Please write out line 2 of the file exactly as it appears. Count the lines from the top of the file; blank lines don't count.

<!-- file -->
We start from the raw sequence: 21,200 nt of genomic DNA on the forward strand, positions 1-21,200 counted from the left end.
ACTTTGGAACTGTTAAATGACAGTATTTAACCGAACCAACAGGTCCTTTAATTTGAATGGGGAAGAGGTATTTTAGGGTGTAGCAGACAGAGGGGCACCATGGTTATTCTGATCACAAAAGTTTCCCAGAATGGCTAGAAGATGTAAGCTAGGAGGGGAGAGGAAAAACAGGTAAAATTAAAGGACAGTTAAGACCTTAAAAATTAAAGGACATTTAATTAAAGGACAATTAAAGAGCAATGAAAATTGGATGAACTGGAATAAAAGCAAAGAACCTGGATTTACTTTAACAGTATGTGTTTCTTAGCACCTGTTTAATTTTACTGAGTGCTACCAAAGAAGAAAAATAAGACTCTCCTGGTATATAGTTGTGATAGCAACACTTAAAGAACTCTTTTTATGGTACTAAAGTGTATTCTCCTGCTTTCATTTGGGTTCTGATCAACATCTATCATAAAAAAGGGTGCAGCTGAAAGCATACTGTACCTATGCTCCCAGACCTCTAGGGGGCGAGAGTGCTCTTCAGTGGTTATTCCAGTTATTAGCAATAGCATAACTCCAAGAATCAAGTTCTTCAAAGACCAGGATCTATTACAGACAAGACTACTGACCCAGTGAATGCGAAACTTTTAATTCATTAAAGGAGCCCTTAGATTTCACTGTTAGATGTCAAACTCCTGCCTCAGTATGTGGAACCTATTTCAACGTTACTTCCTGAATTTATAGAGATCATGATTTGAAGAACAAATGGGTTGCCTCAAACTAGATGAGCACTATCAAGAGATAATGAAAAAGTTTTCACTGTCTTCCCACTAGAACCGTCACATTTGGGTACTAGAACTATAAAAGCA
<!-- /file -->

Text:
ACTTTGGAACTGTTAAATGACAGTATTTAACCGAACCAACAGGTCCTTTAATTTGAATGGGGAAGAGGTATTTTAGGGTGTAGCAGACAGAGGGGCACCATGGTTATTCTGATCACAAAAGTTTCCCAGAATGGCTAGAAGATGTAAGCTAGGAGGGGAGAGGAAAAACAGGTAAAATTAAAGGACAGTTAAGACCTTAAAAATTAAAGGACATTTAATTAAAGGACAATTAAAGAGCAATGAAAATTGGATGAACTGGAATAAAAGCAAAGAACCTGGATTTACTTTAACAGTATGTGTTTCTTAGCACCTGTTTAATTTTACTGAGTGCTACCAAAGAAGAAAAATAAGACTCTCCTGGTATATAGTTGTGATAGCAACACTTAAAGAACTCTTTTTATGGTACTAAAGTGTATTCTCCTGCTTTCATTTGGGTTCTGATCAACATCTATCATAAAAAAGGGTGCAGCTGAAAGCATACTGTACCTATGCTCCCAGACCTCTAGGGGGCGAGAGTGCTCTTCAGTGGTTATTCCAGTTATTAGCAATAGCATAACTCCAAGAATCAAGTTCTTCAAAGACCAGGATCTATTACAGACAAGACTACTGACCCAGTGAATGCGAAACTTTTAATTCATTAAAGGAGCCCTTAGATTTCACTGTTAGATGTCAAACTCCTGCCTCAGTATGTGGAACCTATTTCAACGTTACTTCCTGAATTTATAGAGATCATGATTTGAAGAACAAATGGGTTGCCTCAAACTAGATGAGCACTATCAAGAGATAATGAAAAAGTTTTCACTGTCTTCCCACTAGAACCGTCACATTTGGGTACTAGAACTATAAAAGCA